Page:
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Samurai Shodown V

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Samurai Shodown V
SS V
Cover for PS2
Developer(s)SNK Playmore, Yuki Enterprise, Ignition Entertaiment (PS2)
Publisher(s)SNK Playmore, Ignition Entertainment
Release dateArcade
JP October 10, 2003
NA 2003
Neo Geo
INT December 11, 2003
Xbox
NA December 11, 2003
PAL May 26, 2006
PlayStation 2
JP July 29, 2004
PAL May 26, 2006
PlayStation Network
JP April 15, 2015
GenreFighting
Game modesSingle-player, multiplayer
Platform(s)Arcade, Neo Geo, PlayStation 2, PlayStation 3, PlayStation Portable, Xbox, PlayStation Network

Samurai Shodown V, known as Samurai Spirits Zero (サムライスピリッツ零, Samurai Supirittsu Zero) in Japan, is the eighth game in SNK's Samurai Shodown/Samurai Spirits series of fighting games. It was one of the last ever games to be released on the Neo Geo. The original Japanese version of the game also has a great deal of dialogue in single-player mode, but all of those scenes are simply left out when the game's language is set to English. Unsurprisingly, this upset most English-speaking fans. The domestic Xbox version of that release restores these scenes and translates them into English. The game was also released on the PlayStation 2, but that version was only made available in Japan and Europe due to SCEA not approving the game.


GameplayEdit

Following the revitalization of SNK after its collapse in 2001, the company decided that it would be worthwhile to create another game in the largely-defunct Samurai Shodown series. As part of their reorganization, development duties were given over to the relatively-unknown Yuki Enterprise, which had mainly only created simulation and board games for the Simple 2000 series of PlayStation 2 games in Japan, and had no experience in developing fighting games. This announcement caused considerable unease among series fans.

In spite of this, SNK managed to raise excitement by announcing that Nobuhiro Watsuki, the creator and author of the Rurouni Kenshin manga and anime series, was hired to design some of the new characters, and they were gradually revealed by way of silhouettes on the official website, and slowly showing the official artwork. Word finally got out that the game was to be a true prequel to the rest of the series, taking place two years before Samurai Shodown. This created its own issues with the series timeline.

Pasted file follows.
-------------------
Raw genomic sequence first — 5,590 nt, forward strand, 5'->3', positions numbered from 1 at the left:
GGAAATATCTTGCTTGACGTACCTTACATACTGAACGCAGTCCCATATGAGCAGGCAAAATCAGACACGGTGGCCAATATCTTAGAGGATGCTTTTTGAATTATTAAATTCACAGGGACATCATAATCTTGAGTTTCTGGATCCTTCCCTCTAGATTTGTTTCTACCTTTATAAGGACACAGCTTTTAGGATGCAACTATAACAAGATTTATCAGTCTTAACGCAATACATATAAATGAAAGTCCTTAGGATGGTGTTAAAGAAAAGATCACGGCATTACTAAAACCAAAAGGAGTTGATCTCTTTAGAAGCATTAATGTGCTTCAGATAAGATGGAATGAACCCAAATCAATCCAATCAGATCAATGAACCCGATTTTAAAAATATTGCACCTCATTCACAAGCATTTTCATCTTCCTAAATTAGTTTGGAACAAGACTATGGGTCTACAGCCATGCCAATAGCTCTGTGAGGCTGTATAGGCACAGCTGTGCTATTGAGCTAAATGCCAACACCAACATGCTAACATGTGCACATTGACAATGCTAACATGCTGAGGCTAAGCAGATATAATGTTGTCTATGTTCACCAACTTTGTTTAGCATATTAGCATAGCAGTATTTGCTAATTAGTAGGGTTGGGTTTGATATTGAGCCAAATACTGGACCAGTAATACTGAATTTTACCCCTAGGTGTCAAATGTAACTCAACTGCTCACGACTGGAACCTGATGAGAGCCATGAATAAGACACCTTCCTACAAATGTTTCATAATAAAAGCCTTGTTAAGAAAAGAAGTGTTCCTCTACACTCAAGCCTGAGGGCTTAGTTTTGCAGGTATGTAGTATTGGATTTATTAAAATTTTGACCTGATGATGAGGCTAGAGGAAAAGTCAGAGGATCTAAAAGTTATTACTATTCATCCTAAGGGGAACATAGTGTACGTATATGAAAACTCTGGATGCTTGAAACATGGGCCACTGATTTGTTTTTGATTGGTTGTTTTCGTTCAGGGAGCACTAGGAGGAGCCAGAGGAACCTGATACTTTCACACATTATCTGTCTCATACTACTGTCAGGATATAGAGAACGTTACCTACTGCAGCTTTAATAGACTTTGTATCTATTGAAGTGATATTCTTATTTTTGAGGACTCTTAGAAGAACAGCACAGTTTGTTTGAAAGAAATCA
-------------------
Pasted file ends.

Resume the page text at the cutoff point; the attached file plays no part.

The gameplay was sped up slightly from Samurai Shodown IV, and the button layout was changed again.

The Slash/Bust system of the last few games was done away with, and each character now only had one version, though in several cases, the Bust mode was replaced by a new character of very similar setup.

CharactersEdit

Playable CharactersEdit

Boss CharactersEdit

Hidden CharacterEdit

Critical and Fan ReceptionEdit

SS5 was a modest success, though not a smash hit. Though fans were glad to see a new installment, the gameplay failed to excite players as much as had been hoped. Common complaints usually revolved around the poor animation on the new characters, and the removal of the Slash/Bust system. Those who were familiar with Samurai Shodown 64: Warriors Rage also noted that the new, alternate characters tended to be heavily watered-down versions of Bust characters in that game (Enja and Suija in particular). The newer characters were considered overpowered, leading to an unbalanced cast. It is more or less commonly regarded as a competent, if unexceptional, fighting game.

StagesEdit

External LinksEdit

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